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What's the deal with Fossil Fuel Divestment?

Climate change can be largely attributed to the combustion of fossil fuels, which results in the accumulation of carbon dioxide and other greenhouse gases in our atmosphere.

In this day and age, it is becoming harder to deny the existence of climate change. For those of us who have been concerned about environmental affairs for some time, witnessing a shift in temperatures and weather patterns has been anxiety-inducing, to say the least.

Just this past year, Canada experienced record-breaking heat levels in the summertime, Madrid experienced unprecedented levels of snow in January, and wildfires ravaged Greece, Turkey, and Italy in August. And these are just a few examples of the extreme weather events that are becoming more and more common around the world.

Clearly, action needs to be taken to mitigate the environmental damage that has already occurred. Fossil fuel divestment is a good place to start.

A fossil fuel budget

Back in 2012, Bill McKibben introduced three numbers that make a strong case for fossil fuel divestment: 2°C, 565 Gigatons, and 2,795 Gigatons.

In short, scientists have determined that we cannot raise the global temperature by more than 2°C if we want to maintain some semblance of life as we know it on planet earth. It has been estimated that no more than 565 Gigatons of carbon dioxide can be emitted by 2050 in order to stay below two degrees. However, there are approximately 2,795 Gigatons of carbon in the coal, oil, and gas reserves of fossil fuel companies that are intended to be burned.  

This is a serious issue, as 2,795 is fives times higher than 565. So, in order to take effective action, it is necessary to keep most of the carbon the fossil fuel industry wants to burn in the soil. This is where fossil fuel divestment comes into play.

What is fossil fuel divestment?

First of all, divestment is the opposite of investment. Instead of buying investments, one gets rid of stocks, bonds, or investment funds. Divesting in fossil fuels means retracting one’s monetary support from fossil fuel companies.

Fossil fuel mining and extraction cannot occur without access to capital. It is quite common for universities, retirement funds, financial institutions, religious organizations, and other institutions and foundations to invest in fossil fuels. Through their investments, these organizations and institutions are able to generate income to help them run.

However, the downfalls of investing in fossil fuels are becoming quite apparent. The extraction of fossil fuels comes at an environmental and human cost, as threats such as greenhouse gas emissions, pollution, and environmental destruction result directly from extraction activities and disproportionately affect local communities.

Furthermore, investing in fossil fuels is no longer a sustainable business strategy. As McKibben stated in his 2012 article, it really isn’t possible to burn all the fossil fuels without destroying the planet.

If these reserves remain in the ground, the value of fossil fuel companies plummet, as these unexploited reserves are rendered worthless. Therefore, fossil fuel companies lose their status as worthy investments.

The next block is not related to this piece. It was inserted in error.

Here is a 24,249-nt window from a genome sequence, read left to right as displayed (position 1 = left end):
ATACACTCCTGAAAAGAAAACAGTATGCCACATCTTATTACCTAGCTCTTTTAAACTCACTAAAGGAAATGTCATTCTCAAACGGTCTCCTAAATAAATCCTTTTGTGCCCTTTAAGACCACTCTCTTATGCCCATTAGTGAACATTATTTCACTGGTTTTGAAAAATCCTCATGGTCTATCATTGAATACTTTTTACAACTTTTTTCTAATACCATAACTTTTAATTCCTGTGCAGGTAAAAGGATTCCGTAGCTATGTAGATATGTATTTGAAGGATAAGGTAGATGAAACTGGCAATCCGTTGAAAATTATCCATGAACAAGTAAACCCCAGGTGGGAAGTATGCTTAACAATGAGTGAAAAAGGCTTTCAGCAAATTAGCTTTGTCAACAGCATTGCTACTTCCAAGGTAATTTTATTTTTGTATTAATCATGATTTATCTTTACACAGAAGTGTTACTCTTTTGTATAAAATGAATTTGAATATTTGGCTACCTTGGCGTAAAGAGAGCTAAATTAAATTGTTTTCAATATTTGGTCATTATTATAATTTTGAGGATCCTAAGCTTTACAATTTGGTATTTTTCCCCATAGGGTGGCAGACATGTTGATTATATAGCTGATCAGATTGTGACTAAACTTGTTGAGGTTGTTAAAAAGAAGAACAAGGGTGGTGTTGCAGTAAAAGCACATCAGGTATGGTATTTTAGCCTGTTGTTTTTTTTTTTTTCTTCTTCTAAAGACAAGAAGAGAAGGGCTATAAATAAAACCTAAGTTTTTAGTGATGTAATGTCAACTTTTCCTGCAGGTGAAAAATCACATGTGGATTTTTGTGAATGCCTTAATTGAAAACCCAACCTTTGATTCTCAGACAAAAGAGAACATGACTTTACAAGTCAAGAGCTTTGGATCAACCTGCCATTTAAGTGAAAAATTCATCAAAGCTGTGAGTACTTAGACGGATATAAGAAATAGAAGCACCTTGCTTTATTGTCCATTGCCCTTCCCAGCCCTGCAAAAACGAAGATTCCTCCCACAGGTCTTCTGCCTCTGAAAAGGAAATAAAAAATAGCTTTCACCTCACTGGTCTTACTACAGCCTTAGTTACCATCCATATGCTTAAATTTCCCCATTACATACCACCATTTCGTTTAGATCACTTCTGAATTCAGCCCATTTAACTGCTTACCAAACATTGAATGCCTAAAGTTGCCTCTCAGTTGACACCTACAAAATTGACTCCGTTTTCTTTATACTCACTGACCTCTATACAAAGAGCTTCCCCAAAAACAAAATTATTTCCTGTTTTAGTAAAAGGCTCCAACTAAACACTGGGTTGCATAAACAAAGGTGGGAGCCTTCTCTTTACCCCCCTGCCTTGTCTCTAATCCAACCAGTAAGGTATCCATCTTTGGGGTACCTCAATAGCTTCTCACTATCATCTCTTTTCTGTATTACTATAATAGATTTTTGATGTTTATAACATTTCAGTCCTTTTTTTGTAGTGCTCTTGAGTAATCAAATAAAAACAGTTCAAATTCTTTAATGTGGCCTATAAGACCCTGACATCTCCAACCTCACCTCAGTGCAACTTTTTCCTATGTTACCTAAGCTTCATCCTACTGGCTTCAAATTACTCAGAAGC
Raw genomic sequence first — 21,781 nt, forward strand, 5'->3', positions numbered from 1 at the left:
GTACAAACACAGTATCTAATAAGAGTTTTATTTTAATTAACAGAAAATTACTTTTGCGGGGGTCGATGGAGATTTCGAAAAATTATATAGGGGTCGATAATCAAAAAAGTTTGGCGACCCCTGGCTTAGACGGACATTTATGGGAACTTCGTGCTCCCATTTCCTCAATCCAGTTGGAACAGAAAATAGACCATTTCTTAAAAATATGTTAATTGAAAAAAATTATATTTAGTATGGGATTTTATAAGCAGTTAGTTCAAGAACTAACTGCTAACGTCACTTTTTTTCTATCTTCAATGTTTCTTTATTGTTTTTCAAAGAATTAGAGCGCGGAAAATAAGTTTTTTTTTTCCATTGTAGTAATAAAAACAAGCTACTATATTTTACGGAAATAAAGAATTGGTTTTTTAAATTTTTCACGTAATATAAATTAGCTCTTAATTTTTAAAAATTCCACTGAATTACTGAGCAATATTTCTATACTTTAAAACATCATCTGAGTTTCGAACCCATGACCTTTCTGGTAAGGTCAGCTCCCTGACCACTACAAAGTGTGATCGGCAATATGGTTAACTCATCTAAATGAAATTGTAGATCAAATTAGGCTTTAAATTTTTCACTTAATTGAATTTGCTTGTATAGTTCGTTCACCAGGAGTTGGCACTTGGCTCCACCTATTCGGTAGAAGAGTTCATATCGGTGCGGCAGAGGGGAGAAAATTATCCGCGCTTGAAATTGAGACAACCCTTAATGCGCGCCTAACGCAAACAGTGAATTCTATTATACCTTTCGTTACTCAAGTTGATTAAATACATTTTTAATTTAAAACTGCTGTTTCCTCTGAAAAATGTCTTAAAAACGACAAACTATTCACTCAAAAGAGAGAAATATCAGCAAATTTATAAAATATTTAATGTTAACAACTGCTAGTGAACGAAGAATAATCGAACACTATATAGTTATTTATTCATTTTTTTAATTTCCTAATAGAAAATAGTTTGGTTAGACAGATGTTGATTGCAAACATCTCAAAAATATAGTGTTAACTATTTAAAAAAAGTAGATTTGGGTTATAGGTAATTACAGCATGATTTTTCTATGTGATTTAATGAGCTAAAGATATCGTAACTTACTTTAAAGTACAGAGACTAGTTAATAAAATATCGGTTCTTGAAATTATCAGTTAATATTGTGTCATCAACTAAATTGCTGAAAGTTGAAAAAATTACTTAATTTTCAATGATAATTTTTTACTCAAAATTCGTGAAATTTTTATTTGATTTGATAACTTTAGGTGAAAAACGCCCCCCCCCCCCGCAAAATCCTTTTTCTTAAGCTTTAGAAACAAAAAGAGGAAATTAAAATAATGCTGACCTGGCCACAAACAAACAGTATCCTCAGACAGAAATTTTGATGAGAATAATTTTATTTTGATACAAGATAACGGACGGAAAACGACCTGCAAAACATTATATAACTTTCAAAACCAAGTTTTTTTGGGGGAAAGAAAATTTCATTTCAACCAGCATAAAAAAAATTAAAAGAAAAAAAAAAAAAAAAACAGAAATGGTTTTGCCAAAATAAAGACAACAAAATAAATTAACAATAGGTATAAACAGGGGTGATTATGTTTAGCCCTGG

A variety of institutions have realized this much and have chosen to divest in order to avoid major losses. For example, educational institutions such as Oxford, Cambridge, the University of California, and the University of Michigan have committed to divesting from fossil fuels.

Without support and access to capital, fossil fuel companies are starting to lose the power they once had over governments and the economy.

Divesting – where to start?

First, it is important to acknowledge that large companies, institutions and organizations must divest from fossil fuels in order to make a difference. In many cases, it is pressure from the public that allows divestment to occur.

For example, student campaigning was a large factor in pushing the University of Michigan to divest from fossil fuels. In 2015, the university’s president rejected student calls for divestment. However, students never gave up. In 2021, the University of Michigan not only announced that it is divesting fossil fuels, but is committing to achieving net-zero emissions by 2050 as well.

Public pressure plays an important role in divestment – so let your voice be heard in your local community. Campaigners around the world are challenging fossil fuel investments on a local, national, and international scale through Fossil Free, a divestment campaign run by Through this website, you can connect with local campaigns or start your own in order to help end reliance on fossil fuels and accelerate the shift to a just economy.

Of course, you may also want to look at your own finances and investments in order to support the divestment of fossil fuels.

The first thing you will want to do is determine how much money you are investing in fossil fuels. Fossil Free suggests consulting with a financial advisor or money manager and asking them to calculate the amount of your holdings that are represented in the list of top 200 coal, oil, and gas companies.

If you would like to do this work yourself, take a good look through your mutual funds or retirement plan to find questionable investments and take action. Taking action generally means selling your shares.

What do you do once you have sold your shares? You might want to consider green investing! Green investing allows you to put your money in places where it can make a positive social and environmental impact.

As people, companies, institutions, and organizations continue to divest from fossil fuels, we will continue seeing the fossil fuel industry struggle to keep its position as the planet’s dominant industry. While fossil fuel divestment isn’t an easy battle, it is certainly a cause worth fighting for!

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